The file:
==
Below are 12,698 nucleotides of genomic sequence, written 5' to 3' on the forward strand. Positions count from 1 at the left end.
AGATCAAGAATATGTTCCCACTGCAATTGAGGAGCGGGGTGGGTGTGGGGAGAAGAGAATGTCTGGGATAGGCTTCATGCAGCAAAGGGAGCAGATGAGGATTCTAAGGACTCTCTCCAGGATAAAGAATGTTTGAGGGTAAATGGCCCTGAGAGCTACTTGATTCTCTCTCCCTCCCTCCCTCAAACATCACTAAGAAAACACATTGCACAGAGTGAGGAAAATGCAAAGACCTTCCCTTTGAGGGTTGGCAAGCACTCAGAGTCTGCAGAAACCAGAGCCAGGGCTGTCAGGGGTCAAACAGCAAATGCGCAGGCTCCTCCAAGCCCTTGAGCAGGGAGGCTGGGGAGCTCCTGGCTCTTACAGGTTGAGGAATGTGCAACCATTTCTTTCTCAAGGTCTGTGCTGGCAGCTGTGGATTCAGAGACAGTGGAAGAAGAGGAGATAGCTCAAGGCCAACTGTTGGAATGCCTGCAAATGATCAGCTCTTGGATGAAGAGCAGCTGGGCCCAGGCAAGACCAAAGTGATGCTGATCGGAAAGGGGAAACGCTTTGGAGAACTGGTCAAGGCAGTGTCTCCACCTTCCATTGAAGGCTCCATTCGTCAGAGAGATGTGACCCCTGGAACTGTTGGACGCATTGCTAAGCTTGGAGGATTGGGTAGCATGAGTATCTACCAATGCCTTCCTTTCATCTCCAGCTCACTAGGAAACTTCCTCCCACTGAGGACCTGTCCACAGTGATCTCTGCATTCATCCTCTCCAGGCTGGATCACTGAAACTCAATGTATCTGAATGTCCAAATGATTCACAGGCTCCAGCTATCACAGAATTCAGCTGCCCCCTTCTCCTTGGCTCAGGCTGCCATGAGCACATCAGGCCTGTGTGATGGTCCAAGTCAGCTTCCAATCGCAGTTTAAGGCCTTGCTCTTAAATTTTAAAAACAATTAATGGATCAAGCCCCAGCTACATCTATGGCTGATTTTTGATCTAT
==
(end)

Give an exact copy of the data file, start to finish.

Below are 12,698 nucleotides of genomic sequence, written 5' to 3' on the forward strand. Positions count from 1 at the left end.
AGATCAAGAATATGTTCCCACTGCAATTGAGGAGCGGGGTGGGTGTGGGGAGAAGAGAATGTCTGGGATAGGCTTCATGCAGCAAAGGGAGCAGATGAGGATTCTAAGGACTCTCTCCAGGATAAAGAATGTTTGAGGGTAAATGGCCCTGAGAGCTACTTGATTCTCTCTCCCTCCCTCCCTCAAACATCACTAAGAAAACACATTGCACAGAGTGAGGAAAATGCAAAGACCTTCCCTTTGAGGGTTGGCAAGCACTCAGAGTCTGCAGAAACCAGAGCCAGGGCTGTCAGGGGTCAAACAGCAAATGCGCAGGCTCCTCCAAGCCCTTGAGCAGGGAGGCTGGGGAGCTCCTGGCTCTTACAGGTTGAGGAATGTGCAACCATTTCTTTCTCAAGGTCTGTGCTGGCAGCTGTGGATTCAGAGACAGTGGAAGAAGAGGAGATAGCTCAAGGCCAACTGTTGGAATGCCTGCAAATGATCAGCTCTTGGATGAAGAGCAGCTGGGCCCAGGCAAGACCAAAGTGATGCTGATCGGAAAGGGGAAACGCTTTGGAGAACTGGTCAAGGCAGTGTCTCCACCTTCCATTGAAGGCTCCATTCGTCAGAGAGATGTGACCCCTGGAACTGTTGGACGCATTGCTAAGCTTGGAGGATTGGGTAGCATGAGTATCTACCAATGCCTTCCTTTCATCTCCAGCTCACTAGGAAACTTCCTCCCACTGAGGACCTGTCCACAGTGATCTCTGCATTCATCCTCTCCAGGCTGGATCACTGAAACTCAATGTATCTGAATGTCCAAATGATTCACAGGCTCCAGCTATCACAGAATTCAGCTGCCCCCTTCTCCTTGGCTCAGGCTGCCATGAGCACATCAGGCCTGTGTGATGGTCCAAGTCAGCTTCCAATCGCAGTTTAAGGCCTTGCTCTTAAATTTTAAAAACAATTAATGGATCAAGCCCCAGCTACATCTATGGCTGATTTTTGATCTAT